I Still Miss Hal Daddy’s!

HalDaddysYou know, it’s been almost ten years since Hal Daddy’s closed for the final time, and man I still miss it!  I remember well the night the wheels came off the place.  Fuck You All and Severed Head played the bill that Friday night and the basement was packed, a sweaty throbbing pit of hurtling bodies, the air thick with lightning fast riffs and punishing blast beats.  The Natty Boh flowed freely and the pungent aroma of skunk mingled with the perfume of women brave enough to test the basement and wise enough to stand in the elevated section to the back of the room, mostly safe from the melee below.  By the end of that night a chapter in the annals of Baltimore rock music would end, and an entire scene would scatter to try to find new digs somewhere else.  While there have been a few places that, for a while, could almost claim to be “the new Hal Daddy’s” there just never will be anything like it again.

The casual observer or first-time visitor might well have been put off by their initial impressions of the place.  It surely wasn’t up-scale pretty.  But for my money it was THE coolest place to hang in Charm City.   To begin with, there just isn’t a more affable and people-smart bartender anywhere than Hal himself.  He’s the main reason nobody ever died in that place.  By the time you’d walked (or stumbled) through the door and found your place at the bar he had you figured out and knew just how to make you feel comfortable.   That was key as the place had a pretty diverse clientele.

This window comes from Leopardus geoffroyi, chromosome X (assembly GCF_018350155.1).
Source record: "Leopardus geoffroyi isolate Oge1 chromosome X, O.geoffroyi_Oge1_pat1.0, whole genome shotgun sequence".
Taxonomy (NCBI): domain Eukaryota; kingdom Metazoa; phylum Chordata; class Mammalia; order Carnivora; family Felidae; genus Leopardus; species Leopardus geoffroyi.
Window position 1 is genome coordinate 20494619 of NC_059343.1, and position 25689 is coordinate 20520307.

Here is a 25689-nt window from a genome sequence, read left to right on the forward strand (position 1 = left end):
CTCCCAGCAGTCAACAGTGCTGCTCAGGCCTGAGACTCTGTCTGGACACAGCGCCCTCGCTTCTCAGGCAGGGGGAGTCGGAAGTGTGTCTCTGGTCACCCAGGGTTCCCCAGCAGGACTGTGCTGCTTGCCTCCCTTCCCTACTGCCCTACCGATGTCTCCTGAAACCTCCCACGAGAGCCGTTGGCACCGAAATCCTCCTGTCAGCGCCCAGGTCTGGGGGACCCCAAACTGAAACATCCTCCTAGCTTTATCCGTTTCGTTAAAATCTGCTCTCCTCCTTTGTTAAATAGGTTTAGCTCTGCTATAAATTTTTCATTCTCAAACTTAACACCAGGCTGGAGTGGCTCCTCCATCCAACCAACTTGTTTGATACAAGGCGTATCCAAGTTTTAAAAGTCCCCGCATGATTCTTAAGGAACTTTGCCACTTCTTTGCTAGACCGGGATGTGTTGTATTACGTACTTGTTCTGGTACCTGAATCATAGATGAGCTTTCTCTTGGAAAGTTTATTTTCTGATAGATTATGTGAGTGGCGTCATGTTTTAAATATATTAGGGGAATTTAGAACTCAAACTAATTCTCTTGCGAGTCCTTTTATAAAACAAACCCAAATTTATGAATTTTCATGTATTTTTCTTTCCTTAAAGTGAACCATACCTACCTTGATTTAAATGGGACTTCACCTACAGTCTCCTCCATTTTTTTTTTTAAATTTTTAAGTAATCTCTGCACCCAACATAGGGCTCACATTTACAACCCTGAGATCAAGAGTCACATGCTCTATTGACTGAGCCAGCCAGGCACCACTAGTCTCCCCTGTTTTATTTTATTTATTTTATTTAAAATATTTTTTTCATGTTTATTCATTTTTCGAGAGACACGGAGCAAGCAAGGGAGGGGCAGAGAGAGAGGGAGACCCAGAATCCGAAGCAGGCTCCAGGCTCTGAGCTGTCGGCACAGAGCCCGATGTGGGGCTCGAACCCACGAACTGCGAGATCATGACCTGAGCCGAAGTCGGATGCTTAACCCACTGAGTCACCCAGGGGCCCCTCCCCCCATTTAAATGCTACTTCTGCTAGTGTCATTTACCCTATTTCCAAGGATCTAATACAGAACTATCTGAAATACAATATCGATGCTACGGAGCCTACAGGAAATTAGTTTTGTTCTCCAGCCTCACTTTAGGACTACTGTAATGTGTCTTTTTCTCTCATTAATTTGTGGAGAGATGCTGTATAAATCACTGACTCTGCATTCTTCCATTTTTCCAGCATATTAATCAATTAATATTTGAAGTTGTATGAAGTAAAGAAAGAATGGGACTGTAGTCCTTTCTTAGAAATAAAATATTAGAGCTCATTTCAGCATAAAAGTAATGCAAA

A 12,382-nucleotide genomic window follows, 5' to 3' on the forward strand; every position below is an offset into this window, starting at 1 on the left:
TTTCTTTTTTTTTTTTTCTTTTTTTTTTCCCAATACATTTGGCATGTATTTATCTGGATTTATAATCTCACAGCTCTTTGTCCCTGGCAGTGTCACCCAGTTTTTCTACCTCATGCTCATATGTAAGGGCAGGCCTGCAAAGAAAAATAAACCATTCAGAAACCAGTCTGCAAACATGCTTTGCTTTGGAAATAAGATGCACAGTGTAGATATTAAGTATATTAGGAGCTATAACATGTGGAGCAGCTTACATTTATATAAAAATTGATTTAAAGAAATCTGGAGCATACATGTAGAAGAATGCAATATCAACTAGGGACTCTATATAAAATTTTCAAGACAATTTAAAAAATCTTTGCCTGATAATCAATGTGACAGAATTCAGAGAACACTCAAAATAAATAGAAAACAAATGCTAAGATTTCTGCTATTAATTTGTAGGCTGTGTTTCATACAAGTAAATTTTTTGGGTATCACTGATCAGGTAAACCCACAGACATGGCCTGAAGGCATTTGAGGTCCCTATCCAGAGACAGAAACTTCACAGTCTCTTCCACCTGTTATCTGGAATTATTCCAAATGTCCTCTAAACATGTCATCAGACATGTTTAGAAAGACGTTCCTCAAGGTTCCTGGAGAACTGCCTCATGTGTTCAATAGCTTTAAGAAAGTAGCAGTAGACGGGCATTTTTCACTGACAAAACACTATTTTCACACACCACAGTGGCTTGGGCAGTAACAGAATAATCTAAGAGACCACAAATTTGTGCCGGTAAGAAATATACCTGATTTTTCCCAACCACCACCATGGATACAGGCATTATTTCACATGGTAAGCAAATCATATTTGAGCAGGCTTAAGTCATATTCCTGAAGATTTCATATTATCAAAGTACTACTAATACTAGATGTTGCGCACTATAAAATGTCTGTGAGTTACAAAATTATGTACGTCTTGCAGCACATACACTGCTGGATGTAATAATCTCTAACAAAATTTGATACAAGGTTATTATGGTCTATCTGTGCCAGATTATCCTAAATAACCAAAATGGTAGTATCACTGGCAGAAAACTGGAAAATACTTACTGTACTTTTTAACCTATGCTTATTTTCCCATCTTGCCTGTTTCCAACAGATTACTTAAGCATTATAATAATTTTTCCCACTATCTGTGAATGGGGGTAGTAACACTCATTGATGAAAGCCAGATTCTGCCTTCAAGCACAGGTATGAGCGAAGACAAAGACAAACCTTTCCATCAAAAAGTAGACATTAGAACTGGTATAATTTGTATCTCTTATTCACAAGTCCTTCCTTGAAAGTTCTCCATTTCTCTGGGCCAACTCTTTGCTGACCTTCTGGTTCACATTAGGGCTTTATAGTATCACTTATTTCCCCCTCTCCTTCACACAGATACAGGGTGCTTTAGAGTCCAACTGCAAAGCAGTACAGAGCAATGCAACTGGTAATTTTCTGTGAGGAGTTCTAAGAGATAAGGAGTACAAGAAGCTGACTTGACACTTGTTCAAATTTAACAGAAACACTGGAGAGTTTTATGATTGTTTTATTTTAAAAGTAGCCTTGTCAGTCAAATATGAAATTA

JLove

Johny Love & Speed tearing it up at Hal Daddy’s on a Saturday night in August, 1998

There are so many bands which would become favorites that I saw for the first time while at Hal’s:  MeatJack, Buzzard, Johny Love & Speed, Dark Water Transit, Trephine, Compression, Swarm of the Lotus; even saw Dillinger Escape Plan there one night playing in front of maybe fifteen people.  Dying Fetus and Severed Head taught me some respect for death metal.  Quarter Inch Microbomb, Chapel Blaque, The Rock Stars, The Penny Regime, Pimp Daddy Longstockin’ … all churning it out in a 12-foot by 20-foot concrete hole under an old row house in east Baltimore, where the upstairs toilets dripped onto the stage and the single upstairs window air conditioner barely touched the summer heat.

Remember the jukebox at Hal’s?  Lots of Beatles.  But also some Mr Bungle, Buckethead, Behold the Arctopus, lots of local band CDs as well.  And woe be the newbie who found that perfect parking spot across the street (at Tiffany’s).  Then there was door guy Jack, the original “Grumpy Cat”.  No matter what he hated your band.  Usually for good reason.  There were, after all, some really breathtakingly awful bands that played there.  On occasion.

Every so often I read of or hear someone mention the possibility of a Hal Daddy’s reunion.  It certainly would be a fun time.  But maybe it’s all best left in the memory vaults.  After all, it’s been ten years now.  Some of those barely-not-legal scruffy punk/deathcore/grindcore musicians now have families and “respectable” careers.   It might end up being like a bad high school reunion.  But somehow I don’t think it would be a bad time.

HalDadWell, look at the time – I can hear Hal hollering last call and perceive the strains of “Sleepwalk” issuing from the jukebox.  “Mount up regulators!  If you don’t work here or sleep with someone who does it’s time to go!”

 

 

The Perils of Recording Your Own Band